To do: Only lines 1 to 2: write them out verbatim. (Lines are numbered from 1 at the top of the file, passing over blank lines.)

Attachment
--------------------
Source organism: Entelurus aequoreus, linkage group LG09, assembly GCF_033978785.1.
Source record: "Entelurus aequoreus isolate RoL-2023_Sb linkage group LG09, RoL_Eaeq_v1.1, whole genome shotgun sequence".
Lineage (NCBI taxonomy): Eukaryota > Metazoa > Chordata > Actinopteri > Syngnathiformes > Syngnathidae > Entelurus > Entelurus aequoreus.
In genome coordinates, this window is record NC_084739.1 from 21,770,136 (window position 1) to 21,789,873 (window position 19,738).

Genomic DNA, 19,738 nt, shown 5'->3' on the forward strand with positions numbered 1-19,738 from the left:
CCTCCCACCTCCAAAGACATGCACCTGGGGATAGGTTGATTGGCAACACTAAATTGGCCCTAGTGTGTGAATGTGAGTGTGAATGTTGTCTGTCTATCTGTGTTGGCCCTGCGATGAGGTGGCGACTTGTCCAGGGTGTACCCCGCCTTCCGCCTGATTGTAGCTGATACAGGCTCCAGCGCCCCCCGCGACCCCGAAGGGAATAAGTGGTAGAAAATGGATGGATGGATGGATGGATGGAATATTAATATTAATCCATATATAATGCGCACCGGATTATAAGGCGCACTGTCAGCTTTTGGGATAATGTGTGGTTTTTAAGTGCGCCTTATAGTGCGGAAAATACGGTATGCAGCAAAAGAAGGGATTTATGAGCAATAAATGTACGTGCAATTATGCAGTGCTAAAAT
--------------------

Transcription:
Source organism: Entelurus aequoreus, linkage group LG09, assembly GCF_033978785.1.
Source record: "Entelurus aequoreus isolate RoL-2023_Sb linkage group LG09, RoL_Eaeq_v1.1, whole genome shotgun sequence".